Yanaiza Gallant with her students at the Lillian Feinstein Elementary School at Sackett Street in Providence.
Rhode Island College alumnus Yanaiza Gallant describes teaching as a 24-hour job:
“In the evening, when you’re listening to your child read at home, you’re thinking about the child in your class who can’t read the same book, yet who’s two grades higher than your own child. After you put your child to bed, you’re planning your next lesson. You go in early to set up your lesson. You buy materials and books for the classroom. You attend professional developments and become part of subcommittees in the school. I wish the public really understood the difficult job of a teacher.”
Providence Mayor Angel Taveras understands. In 2012 he presented Gallant with the Milken Educator Award, which comes with an unrestricted payment of $25,000. He recognized that in nine years as an elementary school teacher, Gallant had achieved record success in student achievement, while working in some of the most poverty-stricken communities in Providence.
In addition, she’s trained approximately 200 tutors in the past five years for Inspiring Minds, an organization that provides educational support services and individualized help for Providence public school students.
She established the Kids Bridge program to prepare students who lack the basics for kindergarten.
She founded the Winter Science Camp to provide second-graders with hands-on science activities during their winter and spring breaks.
She’s been a reading-strategy coach for her colleagues and is a reading intervention specialist at the Lillian Feinstein Elementary School at Sackett Street in Providence.
“As a graduate of the Providence public schools, I know first-hand the importance of excellent teachers who inspire their students to love learning and to succeed in school,” said Taveras.
“She represents the best among Rhode Island teachers,” said George Caruolo, chair of the Board of Regents for Elementary and Secondary Education.
Born in Cuba, Gallant entered the Providence school system as an English-as-a-second-language learner. Spanish was her first language.
“What gives me the most fulfillment as a teacher,” Gallant said, “is working with kids who were exactly like me when I came to America. I love telling my kids that I grew up down the street from the school they’re going to. I love telling them I went to the same middle school that their brother went to.”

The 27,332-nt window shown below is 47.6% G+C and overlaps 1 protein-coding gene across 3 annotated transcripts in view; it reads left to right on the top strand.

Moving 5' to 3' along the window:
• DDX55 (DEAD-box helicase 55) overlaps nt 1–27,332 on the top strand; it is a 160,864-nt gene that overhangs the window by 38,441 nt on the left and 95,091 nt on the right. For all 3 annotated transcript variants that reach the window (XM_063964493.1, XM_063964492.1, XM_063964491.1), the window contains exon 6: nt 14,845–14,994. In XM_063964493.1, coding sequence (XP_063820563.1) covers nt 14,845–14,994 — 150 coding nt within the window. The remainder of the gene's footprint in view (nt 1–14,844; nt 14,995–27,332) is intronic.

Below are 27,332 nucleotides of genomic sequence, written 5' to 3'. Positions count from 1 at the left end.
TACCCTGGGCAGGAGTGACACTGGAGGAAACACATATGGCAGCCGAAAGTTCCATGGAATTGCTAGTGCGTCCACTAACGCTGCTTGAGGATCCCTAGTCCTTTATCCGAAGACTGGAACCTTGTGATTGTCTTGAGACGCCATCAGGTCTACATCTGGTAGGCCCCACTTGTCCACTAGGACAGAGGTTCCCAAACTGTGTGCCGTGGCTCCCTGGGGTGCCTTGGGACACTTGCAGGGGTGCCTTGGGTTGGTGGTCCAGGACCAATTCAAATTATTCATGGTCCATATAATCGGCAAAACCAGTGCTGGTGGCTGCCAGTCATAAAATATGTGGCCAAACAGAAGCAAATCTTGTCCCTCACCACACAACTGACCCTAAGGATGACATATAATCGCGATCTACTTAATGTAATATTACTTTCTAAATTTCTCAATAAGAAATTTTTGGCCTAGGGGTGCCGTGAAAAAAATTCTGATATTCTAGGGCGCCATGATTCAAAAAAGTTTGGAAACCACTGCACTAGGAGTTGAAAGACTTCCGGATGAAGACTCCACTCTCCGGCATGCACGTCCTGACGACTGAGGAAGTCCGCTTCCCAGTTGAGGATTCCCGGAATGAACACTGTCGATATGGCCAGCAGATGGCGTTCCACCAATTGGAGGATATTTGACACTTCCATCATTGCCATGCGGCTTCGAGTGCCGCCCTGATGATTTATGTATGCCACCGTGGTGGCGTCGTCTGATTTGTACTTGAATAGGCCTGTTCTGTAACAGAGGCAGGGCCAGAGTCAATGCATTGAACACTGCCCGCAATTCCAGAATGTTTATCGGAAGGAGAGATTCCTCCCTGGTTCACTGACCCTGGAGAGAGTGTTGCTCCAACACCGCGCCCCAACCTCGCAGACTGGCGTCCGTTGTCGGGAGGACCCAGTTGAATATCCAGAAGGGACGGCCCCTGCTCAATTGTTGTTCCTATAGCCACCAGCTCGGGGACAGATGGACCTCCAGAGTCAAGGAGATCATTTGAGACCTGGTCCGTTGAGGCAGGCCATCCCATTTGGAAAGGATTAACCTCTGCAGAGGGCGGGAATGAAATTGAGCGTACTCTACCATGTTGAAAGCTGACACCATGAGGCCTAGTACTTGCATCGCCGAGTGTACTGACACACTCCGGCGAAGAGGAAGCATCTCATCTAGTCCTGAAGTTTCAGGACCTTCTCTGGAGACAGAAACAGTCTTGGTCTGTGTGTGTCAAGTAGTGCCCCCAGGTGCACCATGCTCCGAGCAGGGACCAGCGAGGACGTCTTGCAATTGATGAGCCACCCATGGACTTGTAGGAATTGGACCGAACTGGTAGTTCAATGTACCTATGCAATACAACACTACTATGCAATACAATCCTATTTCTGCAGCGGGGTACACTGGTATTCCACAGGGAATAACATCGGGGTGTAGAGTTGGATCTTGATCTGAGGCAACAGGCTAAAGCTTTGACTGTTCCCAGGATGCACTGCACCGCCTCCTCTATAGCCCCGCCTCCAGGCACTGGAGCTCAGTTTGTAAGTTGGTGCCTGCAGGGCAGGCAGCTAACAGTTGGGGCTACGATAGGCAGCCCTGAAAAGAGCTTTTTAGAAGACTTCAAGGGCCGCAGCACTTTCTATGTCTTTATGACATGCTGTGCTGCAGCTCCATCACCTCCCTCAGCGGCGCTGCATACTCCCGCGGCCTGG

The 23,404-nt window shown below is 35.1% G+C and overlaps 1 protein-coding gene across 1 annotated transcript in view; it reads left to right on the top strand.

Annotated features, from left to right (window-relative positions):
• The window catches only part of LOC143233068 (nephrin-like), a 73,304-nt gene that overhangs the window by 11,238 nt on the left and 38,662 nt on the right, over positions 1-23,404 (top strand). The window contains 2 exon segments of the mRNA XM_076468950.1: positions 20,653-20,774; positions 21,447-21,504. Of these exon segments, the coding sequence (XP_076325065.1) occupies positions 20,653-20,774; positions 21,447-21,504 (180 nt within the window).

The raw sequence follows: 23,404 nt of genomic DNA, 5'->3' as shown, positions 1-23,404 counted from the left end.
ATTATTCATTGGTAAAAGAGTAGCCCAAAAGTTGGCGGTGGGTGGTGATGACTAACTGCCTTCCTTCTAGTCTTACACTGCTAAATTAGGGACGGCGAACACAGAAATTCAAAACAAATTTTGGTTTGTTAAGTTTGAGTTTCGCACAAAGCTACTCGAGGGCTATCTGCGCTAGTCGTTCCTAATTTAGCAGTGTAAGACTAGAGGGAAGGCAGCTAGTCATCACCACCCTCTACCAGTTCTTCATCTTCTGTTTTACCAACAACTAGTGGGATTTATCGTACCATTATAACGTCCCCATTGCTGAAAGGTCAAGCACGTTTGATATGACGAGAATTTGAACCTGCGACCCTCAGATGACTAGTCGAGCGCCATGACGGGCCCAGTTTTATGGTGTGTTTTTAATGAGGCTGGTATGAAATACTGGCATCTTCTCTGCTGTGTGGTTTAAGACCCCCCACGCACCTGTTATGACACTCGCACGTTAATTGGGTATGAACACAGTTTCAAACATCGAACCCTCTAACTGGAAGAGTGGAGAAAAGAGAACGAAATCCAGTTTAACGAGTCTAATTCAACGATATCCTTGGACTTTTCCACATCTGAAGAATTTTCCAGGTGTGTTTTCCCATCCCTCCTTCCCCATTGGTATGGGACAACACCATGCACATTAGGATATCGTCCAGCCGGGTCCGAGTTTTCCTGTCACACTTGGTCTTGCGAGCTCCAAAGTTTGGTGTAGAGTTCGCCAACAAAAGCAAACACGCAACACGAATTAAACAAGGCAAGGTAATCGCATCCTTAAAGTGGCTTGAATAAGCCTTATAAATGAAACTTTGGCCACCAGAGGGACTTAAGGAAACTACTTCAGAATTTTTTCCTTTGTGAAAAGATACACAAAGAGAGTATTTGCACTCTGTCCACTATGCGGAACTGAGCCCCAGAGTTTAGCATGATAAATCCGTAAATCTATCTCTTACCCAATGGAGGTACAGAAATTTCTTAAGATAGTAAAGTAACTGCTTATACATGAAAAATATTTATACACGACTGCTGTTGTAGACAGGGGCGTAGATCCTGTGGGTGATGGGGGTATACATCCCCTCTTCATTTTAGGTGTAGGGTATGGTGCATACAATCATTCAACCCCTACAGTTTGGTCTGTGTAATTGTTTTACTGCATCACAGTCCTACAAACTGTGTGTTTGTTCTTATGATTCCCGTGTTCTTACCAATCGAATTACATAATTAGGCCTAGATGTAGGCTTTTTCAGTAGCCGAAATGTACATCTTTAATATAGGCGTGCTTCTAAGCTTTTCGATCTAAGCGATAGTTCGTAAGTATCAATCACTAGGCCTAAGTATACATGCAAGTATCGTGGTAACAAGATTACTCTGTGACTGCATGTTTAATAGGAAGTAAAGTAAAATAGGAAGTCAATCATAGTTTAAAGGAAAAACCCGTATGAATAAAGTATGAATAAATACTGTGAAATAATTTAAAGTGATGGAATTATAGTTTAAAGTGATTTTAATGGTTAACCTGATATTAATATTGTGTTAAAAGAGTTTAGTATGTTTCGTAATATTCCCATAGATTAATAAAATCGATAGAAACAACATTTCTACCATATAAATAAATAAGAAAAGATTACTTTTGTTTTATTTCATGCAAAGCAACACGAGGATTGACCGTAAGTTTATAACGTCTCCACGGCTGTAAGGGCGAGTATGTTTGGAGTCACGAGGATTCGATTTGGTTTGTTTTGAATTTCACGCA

To know that their teacher is an immigrant like themselves provides them with a role model and a reminder that they can also become whatever they dream, she said.
Her desire to become a teacher began at Rhode Island College, where she earned her undergraduate degrees in both social work (’98) and elementary education (’03), with certification in bilingual education.
She went on to teach second-language learners for six years at the Alfred Lima Elementary School in Providence and showed such significant gains in her students’ test scores that the school department asked her to share her teaching strategies with instructors at the Edmund Flynn Elementary School in Providence.
“I moved out of the classroom to become a reading coach of teachers at Flynn. I call it spreading the love,” she said.
To further her knowledge, Gallant returned to RIC to earn a master’s degree in reading. “Obviously, I love RIC,” she said, “because I keep coming back. Here I was coaching teachers at Flynn, while taking a course on how to be a good coach at RIC.”
After two years of teaching educators with her trademark contagious level of energy and enthusiasm, Gallant began to yearn to get back to the classroom. She chose a school targeted by the Department of Education as having the second lowest test scores in the state – the Lillian Feinstein Elementary School at Sackett Street in Providence.
Hired as a reading intervention specialist for students in grades K through five, many of whom come from homes where English is not the primary language, Gallant’s job involves collaborating with teachers on the reading needs of the students. She then takes these students out of the classroom and works with them individually.
She also conducts lengthy in-depth diagnostics on the students that provide academic as well as nonacademic data on their lives. Working in one of the most impoverished communities in the state, Gallant said the data shows that many of these students have various life issues that must be addressed before academic issues can be addressed.
“If the child is homeless, we attack that first,” she said. “We treat the whole child, not just the brain. The idea is to meet the children where they are.”
Which is one of the reasons why Gallant has “become a trusted voice within our community,” said Susan Lusi, Providence Schools Superintendent. “Her passion for children, education and social justice is inspiring.”
For Gallant, “It’s what a teacher does, going above and beyond for your kids.”